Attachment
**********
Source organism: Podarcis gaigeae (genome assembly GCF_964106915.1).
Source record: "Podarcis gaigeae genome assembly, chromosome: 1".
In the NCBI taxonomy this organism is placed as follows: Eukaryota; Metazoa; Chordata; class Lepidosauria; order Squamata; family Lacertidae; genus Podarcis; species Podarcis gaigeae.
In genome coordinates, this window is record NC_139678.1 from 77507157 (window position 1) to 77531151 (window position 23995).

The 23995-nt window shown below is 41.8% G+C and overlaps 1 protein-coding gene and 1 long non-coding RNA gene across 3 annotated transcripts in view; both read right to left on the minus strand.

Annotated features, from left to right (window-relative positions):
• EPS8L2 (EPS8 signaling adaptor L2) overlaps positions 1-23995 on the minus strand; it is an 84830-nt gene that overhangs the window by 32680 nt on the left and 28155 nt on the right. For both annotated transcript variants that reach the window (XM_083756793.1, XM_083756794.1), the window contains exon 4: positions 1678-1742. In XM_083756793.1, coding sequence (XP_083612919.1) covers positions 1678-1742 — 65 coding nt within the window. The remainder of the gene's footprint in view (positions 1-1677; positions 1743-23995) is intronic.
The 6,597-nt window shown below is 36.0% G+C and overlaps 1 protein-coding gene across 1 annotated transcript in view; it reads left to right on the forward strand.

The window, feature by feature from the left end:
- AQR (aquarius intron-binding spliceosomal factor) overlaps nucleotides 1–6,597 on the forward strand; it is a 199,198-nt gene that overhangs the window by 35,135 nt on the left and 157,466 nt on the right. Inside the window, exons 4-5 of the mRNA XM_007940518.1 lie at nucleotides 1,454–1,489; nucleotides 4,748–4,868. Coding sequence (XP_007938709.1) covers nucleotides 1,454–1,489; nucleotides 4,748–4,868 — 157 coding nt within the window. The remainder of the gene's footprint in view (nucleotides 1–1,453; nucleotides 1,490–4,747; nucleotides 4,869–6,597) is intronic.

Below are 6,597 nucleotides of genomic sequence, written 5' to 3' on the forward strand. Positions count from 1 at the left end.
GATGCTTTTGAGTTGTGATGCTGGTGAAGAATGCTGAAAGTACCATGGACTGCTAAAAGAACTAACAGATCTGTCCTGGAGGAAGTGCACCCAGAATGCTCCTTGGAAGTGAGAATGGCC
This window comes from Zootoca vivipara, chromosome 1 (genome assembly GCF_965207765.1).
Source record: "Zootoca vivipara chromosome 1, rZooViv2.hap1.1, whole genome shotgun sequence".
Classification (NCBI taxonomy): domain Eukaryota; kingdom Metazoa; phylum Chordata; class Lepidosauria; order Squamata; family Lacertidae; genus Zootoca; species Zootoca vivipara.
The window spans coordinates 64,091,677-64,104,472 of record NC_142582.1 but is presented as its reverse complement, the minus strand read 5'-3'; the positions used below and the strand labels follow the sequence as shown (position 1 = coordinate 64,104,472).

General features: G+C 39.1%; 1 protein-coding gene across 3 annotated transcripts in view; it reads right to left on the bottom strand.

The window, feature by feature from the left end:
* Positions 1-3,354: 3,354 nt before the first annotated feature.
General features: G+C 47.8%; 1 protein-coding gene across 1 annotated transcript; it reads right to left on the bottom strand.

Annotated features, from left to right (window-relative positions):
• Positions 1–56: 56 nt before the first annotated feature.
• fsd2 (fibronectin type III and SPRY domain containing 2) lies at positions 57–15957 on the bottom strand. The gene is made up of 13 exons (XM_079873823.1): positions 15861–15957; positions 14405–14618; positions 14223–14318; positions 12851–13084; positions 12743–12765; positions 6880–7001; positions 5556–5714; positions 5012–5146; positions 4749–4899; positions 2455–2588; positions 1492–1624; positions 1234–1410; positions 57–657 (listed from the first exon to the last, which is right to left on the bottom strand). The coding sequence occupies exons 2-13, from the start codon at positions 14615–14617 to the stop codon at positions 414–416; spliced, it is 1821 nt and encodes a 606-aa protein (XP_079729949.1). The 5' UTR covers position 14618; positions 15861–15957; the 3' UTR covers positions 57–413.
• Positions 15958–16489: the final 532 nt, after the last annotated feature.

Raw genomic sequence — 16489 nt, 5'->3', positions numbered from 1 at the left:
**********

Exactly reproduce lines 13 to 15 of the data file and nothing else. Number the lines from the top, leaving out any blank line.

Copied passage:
This window comes from Zootoca vivipara, chromosome 1 (genome assembly GCF_965207765.1).
Source record: "Zootoca vivipara chromosome 1, rZooViv2.hap1.1, whole genome shotgun sequence".
Classification (NCBI taxonomy): domain Eukaryota; kingdom Metazoa; phylum Chordata; class Lepidosauria; order Squamata; family Lacertidae; genus Zootoca; species Zootoca vivipara.